Eighteen Brumrio

Wefford also mentions the inversion, done for Marx, of the dialticahegeliana. While Hegel assumed that the real life, concrete, it is defined to apartir of the conscience and the ideas created for the man, Marx> is the material conditions (; ‘ estrutura’ ‘) that they define the plan of the ideologies, the ideas, the values (superstructure). This because the classroom that to make use dosmeios of material production is the same classroom that makes use of the ways of produointelectual, in way that the dominant ideas express the materiaisdominantes conditions. However, if it does not have to understand this point by means of a leituradeterminista, so expensive to ‘ ‘ marxism vulgar’ ‘ that it understands that the ideas someramente reflected of the material conditions. It must be understood, as Weffordtem the care to place, that ‘ ‘ the fight of classrooms is in such a way a fight in the planomaterial how much in the plan of idias’ ‘ 7. This because at propitious moments of crisis and to the revolution, the classroom dominanteperde the monopoly of the intellectual production. The next boarded point for the commentator says respect to the State and atransio for the socialism.

For Marx, the laboring classroom is not enough to take to destroy the proper machine state. However, odesaparecimento of the State alone is possible after the period of ' ' dictatorship of proletariado' ' , characterized for the taking, on the part of the State, of all the instruments deproduo of the hand of the bourgeoisie. This would be the way for the abolition of classese of the State. Wefford shows as this formularization also appears in the Eighteen Brumrio de Luiz Bonaparte and in OCapital. To the end of the commentary, Wefford comes back to the subject of the present time of the revolution.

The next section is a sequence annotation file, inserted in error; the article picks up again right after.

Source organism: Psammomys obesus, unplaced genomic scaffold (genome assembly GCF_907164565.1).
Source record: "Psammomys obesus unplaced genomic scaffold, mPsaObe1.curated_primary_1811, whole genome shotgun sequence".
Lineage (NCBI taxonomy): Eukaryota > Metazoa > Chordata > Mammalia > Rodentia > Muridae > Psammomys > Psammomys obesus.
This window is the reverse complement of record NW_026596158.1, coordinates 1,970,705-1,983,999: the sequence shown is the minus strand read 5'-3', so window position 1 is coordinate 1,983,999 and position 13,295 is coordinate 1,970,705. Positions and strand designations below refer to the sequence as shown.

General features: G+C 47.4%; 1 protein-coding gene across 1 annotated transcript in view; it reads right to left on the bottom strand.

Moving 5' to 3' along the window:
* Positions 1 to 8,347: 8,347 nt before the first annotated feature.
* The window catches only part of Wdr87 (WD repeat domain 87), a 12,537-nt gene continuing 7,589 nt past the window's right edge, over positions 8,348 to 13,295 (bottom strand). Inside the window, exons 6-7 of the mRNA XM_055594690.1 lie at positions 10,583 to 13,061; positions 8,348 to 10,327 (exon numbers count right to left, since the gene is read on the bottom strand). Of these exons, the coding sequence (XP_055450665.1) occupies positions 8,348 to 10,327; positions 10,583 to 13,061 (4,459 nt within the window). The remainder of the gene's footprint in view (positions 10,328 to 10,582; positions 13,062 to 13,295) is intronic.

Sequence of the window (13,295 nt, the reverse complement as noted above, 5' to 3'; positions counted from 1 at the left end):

How to think, nowadays, a revolution in marxist terms? Weffordaponta for the necessity of if thinking a new conception for the fight for the universal emancipaohumana and, attempting against for the fact of that exactly the workmanship of Marx must today serlida with more critical eyes, considering the historical moment of suaformulao and in the transformations that had occurred until then. If the problems are osmesmos, them if they redimensionaram. Finda the reading of the text of Wefford, the reader has much in what to think. Much more that to limit itself perhaps dosmais elaborated of the Collection well not only for that they are initiating seusestudos in Marx, but also for that already they are made familiar to suaobra. 1 WEFFORD, Francisco. Marx: politics and revolution. In: WEFFORD, F. (org) ColeoClssicos of the Politics, volume II, 2002, P. 228 2 Idem, ibidem, P. 231 3 Op.Cit.p. 232 4 Op. Cit. p. 233 5 Op. Cit. p. 234 6 Op. CIt.p. 238 7 Op. Cit. p. 241>

Tags:

{ Comments are closed! }